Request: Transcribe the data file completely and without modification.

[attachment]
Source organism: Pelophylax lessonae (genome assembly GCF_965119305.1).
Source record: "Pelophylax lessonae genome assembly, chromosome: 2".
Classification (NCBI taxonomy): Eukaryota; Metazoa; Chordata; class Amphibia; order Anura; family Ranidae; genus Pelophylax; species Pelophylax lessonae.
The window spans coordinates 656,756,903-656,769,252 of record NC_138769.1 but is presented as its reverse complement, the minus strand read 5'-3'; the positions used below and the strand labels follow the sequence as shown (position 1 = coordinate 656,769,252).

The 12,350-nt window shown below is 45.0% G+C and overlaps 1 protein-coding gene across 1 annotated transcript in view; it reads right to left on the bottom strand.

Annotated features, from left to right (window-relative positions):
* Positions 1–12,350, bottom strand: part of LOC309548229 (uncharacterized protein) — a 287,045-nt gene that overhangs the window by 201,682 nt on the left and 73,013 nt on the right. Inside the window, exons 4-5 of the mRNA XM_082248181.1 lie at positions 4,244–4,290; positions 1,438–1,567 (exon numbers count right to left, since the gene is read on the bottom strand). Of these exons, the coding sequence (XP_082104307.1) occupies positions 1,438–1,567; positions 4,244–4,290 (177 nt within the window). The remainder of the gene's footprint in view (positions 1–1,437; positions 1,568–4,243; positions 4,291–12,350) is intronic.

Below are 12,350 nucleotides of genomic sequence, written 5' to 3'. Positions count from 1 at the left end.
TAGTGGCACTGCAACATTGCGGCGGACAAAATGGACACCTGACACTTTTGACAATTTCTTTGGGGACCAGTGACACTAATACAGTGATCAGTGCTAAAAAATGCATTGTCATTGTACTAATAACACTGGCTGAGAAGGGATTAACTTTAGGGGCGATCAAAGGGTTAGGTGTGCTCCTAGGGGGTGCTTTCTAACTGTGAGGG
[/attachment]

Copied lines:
Source organism: Pelophylax lessonae (genome assembly GCF_965119305.1).
Source record: "Pelophylax lessonae genome assembly, chromosome: 2".
Classification (NCBI taxonomy): Eukaryota; Metazoa; Chordata; class Amphibia; order Anura; family Ranidae; genus Pelophylax; species Pelophylax lessonae.
The window spans coordinates 656,756,903-656,769,252 of record NC_138769.1 but is presented as its reverse complement, the minus strand read 5'-3'; the positions used below and the strand labels follow the sequence as shown (position 1 = coordinate 656,769,252).

The 12,350-nt window shown below is 45.0% G+C and overlaps 1 protein-coding gene across 1 annotated transcript in view; it reads right to left on the bottom strand.

Annotated features, from left to right (window-relative positions):
* Positions 1–12,350, bottom strand: part of LOC309548229 (uncharacterized protein) — a 287,045-nt gene that overhangs the window by 201,682 nt on the left and 73,013 nt on the right. Inside the window, exons 4-5 of the mRNA XM_082248181.1 lie at positions 4,244–4,290; positions 1,438–1,567 (exon numbers count right to left, since the gene is read on the bottom strand). Of these exons, the coding sequence (XP_082104307.1) occupies positions 1,438–1,567; positions 4,244–4,290 (177 nt within the window). The remainder of the gene's footprint in view (positions 1–1,437; positions 1,568–4,243; positions 4,291–12,350) is intronic.

Below are 12,350 nucleotides of genomic sequence, written 5' to 3'. Positions count from 1 at the left end.
TAGTGGCACTGCAACATTGCGGCGGACAAAATGGACACCTGACACTTTTGACAATTTCTTTGGGGACCAGTGACACTAATACAGTGATCAGTGCTAAAAAATGCATTGTCATTGTACTAATAACACTGGCTGAGAAGGGATTAACTTTAGGGGCGATCAAAGGGTTAGGTGTGCTCCTAGGGGGTGCTTTCTAACTGTGAGGG